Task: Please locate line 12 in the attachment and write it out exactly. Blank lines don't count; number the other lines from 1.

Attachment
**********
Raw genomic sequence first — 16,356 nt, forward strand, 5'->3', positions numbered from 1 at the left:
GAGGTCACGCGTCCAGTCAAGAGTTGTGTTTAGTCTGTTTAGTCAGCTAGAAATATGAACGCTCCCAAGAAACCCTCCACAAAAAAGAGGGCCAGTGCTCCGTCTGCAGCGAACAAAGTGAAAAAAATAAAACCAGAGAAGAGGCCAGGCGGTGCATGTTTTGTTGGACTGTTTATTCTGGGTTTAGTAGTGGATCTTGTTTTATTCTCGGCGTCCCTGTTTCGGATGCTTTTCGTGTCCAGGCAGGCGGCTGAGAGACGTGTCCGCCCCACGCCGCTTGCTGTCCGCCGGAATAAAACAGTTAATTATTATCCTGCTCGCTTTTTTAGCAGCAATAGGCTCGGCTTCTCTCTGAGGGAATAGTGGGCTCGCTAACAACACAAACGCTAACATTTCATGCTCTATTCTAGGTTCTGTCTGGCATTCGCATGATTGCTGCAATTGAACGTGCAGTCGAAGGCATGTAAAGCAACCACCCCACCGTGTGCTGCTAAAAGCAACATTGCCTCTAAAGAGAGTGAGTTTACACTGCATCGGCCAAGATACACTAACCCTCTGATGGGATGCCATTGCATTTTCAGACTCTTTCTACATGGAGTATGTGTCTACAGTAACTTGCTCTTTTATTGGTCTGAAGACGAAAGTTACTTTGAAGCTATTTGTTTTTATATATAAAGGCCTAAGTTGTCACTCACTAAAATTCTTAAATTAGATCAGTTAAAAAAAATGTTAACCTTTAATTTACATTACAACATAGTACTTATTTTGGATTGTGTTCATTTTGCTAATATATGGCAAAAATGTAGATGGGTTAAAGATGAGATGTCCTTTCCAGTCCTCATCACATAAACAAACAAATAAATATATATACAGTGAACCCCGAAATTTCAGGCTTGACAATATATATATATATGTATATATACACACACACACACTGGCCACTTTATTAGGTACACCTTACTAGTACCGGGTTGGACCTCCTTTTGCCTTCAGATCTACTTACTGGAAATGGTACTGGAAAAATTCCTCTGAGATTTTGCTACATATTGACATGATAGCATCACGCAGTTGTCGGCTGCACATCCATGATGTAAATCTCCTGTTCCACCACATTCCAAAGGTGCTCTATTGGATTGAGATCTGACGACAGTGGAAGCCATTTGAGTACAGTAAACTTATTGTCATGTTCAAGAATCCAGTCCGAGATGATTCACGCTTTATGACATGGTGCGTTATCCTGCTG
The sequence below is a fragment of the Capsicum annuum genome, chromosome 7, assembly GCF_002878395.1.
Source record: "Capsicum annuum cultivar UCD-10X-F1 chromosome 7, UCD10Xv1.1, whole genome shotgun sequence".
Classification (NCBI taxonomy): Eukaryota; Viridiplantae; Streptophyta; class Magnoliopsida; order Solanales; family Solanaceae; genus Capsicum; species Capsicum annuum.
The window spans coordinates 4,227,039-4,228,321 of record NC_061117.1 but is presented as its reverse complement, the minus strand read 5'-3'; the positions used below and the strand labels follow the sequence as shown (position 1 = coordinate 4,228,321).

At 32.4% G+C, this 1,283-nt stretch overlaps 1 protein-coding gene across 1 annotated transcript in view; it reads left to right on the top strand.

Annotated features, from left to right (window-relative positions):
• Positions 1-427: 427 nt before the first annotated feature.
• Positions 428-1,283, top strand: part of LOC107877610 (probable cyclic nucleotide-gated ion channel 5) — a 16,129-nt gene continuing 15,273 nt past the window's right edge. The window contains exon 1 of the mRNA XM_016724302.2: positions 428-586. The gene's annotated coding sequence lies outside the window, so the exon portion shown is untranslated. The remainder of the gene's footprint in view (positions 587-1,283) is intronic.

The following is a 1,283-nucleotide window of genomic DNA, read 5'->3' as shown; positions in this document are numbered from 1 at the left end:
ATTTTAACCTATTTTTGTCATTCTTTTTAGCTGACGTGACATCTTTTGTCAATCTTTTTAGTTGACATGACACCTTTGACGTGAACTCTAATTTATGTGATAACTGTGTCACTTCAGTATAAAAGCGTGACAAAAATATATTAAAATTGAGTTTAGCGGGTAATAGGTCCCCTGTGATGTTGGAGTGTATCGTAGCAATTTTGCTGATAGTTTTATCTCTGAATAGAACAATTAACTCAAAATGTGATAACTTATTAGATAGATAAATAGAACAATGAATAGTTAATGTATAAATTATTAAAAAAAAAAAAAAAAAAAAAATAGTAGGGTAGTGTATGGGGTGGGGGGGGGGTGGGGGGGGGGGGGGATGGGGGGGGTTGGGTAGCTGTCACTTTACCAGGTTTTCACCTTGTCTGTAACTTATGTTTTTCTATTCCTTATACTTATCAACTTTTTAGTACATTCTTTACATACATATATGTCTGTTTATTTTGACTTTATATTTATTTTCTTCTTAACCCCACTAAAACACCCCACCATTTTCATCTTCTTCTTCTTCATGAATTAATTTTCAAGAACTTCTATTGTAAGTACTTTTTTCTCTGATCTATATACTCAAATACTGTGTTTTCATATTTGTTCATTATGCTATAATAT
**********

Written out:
ATTTTAACCTATTTTTGTCATTCTTTTTAGCTGACGTGACATCTTTTGTCAATCTTTTTAGTTGACATGACACCTTTGACGTGAACTCTAATTTATGTGATAACTGTGTCACTTCAGTATAAAAGCGTGACAAAAATATATTAAAATTGAGTTTAGCGGGTAATAGGTCCCCTGTGATGTTGGAGTGTATCGTAGCAATTTTGCTGATAGTTTTATCTCTGAATAGAACAATTAACTCAAAATGTGATAACTTATTAGATAGATAAATAGAACAATGAATAGTTAATGTATAAATTATTAAAAAAAAAAAAAAAAAAAAAATAGTAGGGTAGTGTATGGGGTGGGGGGGGGGTGGGGGGGGGGGGGGATGGGGGGGGTTGGGTAGCTGTCACTTTACCAGGTTTTCACCTTGTCTGTAACTTATGTTTTTCTATTCCTTATACTTATCAACTTTTTAGTACATTCTTTACATACATATATGTCTGTTTATTTTGACTTTATATTTATTTTCTTCTTAACCCCACTAAAACACCCCACCATTTTCATCTTCTTCTTCTTCATGAATTAATTTTCAAGAACTTCTATTGTAAGTACTTTTTTCTCTGATCTATATACTCAAATACTGTGTTTTCATATTTGTTCATTATGCTATAATAT